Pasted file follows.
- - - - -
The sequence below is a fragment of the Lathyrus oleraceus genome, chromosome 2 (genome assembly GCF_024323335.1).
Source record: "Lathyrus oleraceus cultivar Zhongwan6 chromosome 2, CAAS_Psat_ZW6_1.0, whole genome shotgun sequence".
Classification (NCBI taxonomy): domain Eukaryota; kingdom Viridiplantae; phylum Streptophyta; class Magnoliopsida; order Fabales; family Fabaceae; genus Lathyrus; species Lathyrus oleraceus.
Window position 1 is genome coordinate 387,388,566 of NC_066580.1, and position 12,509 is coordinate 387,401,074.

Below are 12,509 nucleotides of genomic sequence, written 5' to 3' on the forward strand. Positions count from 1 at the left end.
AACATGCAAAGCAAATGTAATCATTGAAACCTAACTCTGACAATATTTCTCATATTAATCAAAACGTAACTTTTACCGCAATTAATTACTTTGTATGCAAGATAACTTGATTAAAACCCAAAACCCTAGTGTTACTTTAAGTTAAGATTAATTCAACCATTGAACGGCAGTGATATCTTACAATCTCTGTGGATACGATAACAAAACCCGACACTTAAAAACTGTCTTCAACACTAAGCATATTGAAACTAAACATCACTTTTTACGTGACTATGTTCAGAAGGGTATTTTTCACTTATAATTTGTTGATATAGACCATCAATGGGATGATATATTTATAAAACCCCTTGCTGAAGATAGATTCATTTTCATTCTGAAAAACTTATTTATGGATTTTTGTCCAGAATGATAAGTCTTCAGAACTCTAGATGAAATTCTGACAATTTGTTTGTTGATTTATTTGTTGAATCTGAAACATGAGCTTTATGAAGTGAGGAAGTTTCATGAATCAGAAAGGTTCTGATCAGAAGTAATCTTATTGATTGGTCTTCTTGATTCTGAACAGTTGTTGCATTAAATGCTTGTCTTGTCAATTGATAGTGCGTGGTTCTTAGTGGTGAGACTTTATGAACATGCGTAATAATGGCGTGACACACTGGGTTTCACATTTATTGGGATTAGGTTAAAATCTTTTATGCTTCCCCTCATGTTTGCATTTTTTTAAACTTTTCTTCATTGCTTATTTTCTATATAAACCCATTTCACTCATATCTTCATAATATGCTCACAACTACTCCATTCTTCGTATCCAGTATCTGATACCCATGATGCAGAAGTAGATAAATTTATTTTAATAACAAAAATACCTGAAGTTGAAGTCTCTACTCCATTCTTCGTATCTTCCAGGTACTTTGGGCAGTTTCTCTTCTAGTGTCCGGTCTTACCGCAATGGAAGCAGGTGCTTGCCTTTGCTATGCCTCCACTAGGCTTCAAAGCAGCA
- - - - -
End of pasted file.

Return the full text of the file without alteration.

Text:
The sequence below is a fragment of the Lathyrus oleraceus genome, chromosome 2 (genome assembly GCF_024323335.1).
Source record: "Lathyrus oleraceus cultivar Zhongwan6 chromosome 2, CAAS_Psat_ZW6_1.0, whole genome shotgun sequence".
Classification (NCBI taxonomy): domain Eukaryota; kingdom Viridiplantae; phylum Streptophyta; class Magnoliopsida; order Fabales; family Fabaceae; genus Lathyrus; species Lathyrus oleraceus.
Window position 1 is genome coordinate 387,388,566 of NC_066580.1, and position 12,509 is coordinate 387,401,074.

Below are 12,509 nucleotides of genomic sequence, written 5' to 3' on the forward strand. Positions count from 1 at the left end.
AACATGCAAAGCAAATGTAATCATTGAAACCTAACTCTGACAATATTTCTCATATTAATCAAAACGTAACTTTTACCGCAATTAATTACTTTGTATGCAAGATAACTTGATTAAAACCCAAAACCCTAGTGTTACTTTAAGTTAAGATTAATTCAACCATTGAACGGCAGTGATATCTTACAATCTCTGTGGATACGATAACAAAACCCGACACTTAAAAACTGTCTTCAACACTAAGCATATTGAAACTAAACATCACTTTTTACGTGACTATGTTCAGAAGGGTATTTTTCACTTATAATTTGTTGATATAGACCATCAATGGGATGATATATTTATAAAACCCCTTGCTGAAGATAGATTCATTTTCATTCTGAAAAACTTATTTATGGATTTTTGTCCAGAATGATAAGTCTTCAGAACTCTAGATGAAATTCTGACAATTTGTTTGTTGATTTATTTGTTGAATCTGAAACATGAGCTTTATGAAGTGAGGAAGTTTCATGAATCAGAAAGGTTCTGATCAGAAGTAATCTTATTGATTGGTCTTCTTGATTCTGAACAGTTGTTGCATTAAATGCTTGTCTTGTCAATTGATAGTGCGTGGTTCTTAGTGGTGAGACTTTATGAACATGCGTAATAATGGCGTGACACACTGGGTTTCACATTTATTGGGATTAGGTTAAAATCTTTTATGCTTCCCCTCATGTTTGCATTTTTTTAAACTTTTCTTCATTGCTTATTTTCTATATAAACCCATTTCACTCATATCTTCATAATATGCTCACAACTACTCCATTCTTCGTATCCAGTATCTGATACCCATGATGCAGAAGTAGATAAATTTATTTTAATAACAAAAATACCTGAAGTTGAAGTCTCTACTCCATTCTTCGTATCTTCCAGGTACTTTGGGCAGTTTCTCTTCTAGTGTCCGGTCTTACCGCAATGGAAGCAGGTGCTTGCCTTTGCTATGCCTCCACTAGGCTTCAAAGCAGCA